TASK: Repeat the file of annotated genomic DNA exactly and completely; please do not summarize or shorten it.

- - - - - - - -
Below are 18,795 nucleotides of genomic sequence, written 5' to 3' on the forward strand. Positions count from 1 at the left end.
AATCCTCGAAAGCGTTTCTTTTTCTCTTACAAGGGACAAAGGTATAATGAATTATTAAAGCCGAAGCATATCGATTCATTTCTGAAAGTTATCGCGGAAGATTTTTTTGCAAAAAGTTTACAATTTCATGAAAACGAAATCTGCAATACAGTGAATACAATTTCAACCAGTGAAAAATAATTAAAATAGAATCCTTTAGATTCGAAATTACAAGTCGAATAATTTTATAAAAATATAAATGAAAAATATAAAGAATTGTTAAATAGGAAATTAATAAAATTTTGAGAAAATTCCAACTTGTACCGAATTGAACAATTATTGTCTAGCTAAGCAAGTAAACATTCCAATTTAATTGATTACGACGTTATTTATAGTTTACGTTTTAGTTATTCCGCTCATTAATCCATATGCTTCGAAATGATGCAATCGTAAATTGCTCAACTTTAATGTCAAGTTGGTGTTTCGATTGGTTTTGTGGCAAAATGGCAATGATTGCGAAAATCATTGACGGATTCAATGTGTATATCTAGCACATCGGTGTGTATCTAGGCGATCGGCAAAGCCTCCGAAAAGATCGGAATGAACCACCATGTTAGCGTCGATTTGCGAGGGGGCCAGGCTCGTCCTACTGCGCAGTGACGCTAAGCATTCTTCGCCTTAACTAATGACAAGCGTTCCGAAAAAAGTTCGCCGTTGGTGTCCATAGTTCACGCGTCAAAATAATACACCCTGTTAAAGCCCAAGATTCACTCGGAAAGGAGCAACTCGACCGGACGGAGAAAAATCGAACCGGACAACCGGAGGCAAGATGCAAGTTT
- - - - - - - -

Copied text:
Below are 18,795 nucleotides of genomic sequence, written 5' to 3' on the forward strand. Positions count from 1 at the left end.
AATCCTCGAAAGCGTTTCTTTTTCTCTTACAAGGGACAAAGGTATAATGAATTATTAAAGCCGAAGCATATCGATTCATTTCTGAAAGTTATCGCGGAAGATTTTTTTGCAAAAAGTTTACAATTTCATGAAAACGAAATCTGCAATACAGTGAATACAATTTCAACCAGTGAAAAATAATTAAAATAGAATCCTTTAGATTCGAAATTACAAGTCGAATAATTTTATAAAAATATAAATGAAAAATATAAAGAATTGTTAAATAGGAAATTAATAAAATTTTGAGAAAATTCCAACTTGTACCGAATTGAACAATTATTGTCTAGCTAAGCAAGTAAACATTCCAATTTAATTGATTACGACGTTATTTATAGTTTACGTTTTAGTTATTCCGCTCATTAATCCATATGCTTCGAAATGATGCAATCGTAAATTGCTCAACTTTAATGTCAAGTTGGTGTTTCGATTGGTTTTGTGGCAAAATGGCAATGATTGCGAAAATCATTGACGGATTCAATGTGTATATCTAGCACATCGGTGTGTATCTAGGCGATCGGCAAAGCCTCCGAAAAGATCGGAATGAACCACCATGTTAGCGTCGATTTGCGAGGGGGCCAGGCTCGTCCTACTGCGCAGTGACGCTAAGCATTCTTCGCCTTAACTAATGACAAGCGTTCCGAAAAAAGTTCGCCGTTGGTGTCCATAGTTCACGCGTCAAAATAATACACCCTGTTAAAGCCCAAGATTCACTCGGAAAGGAGCAACTCGACCGGACGGAGAAAAATCGAACCGGACAACCGGAGGCAAGATGCAAGTTT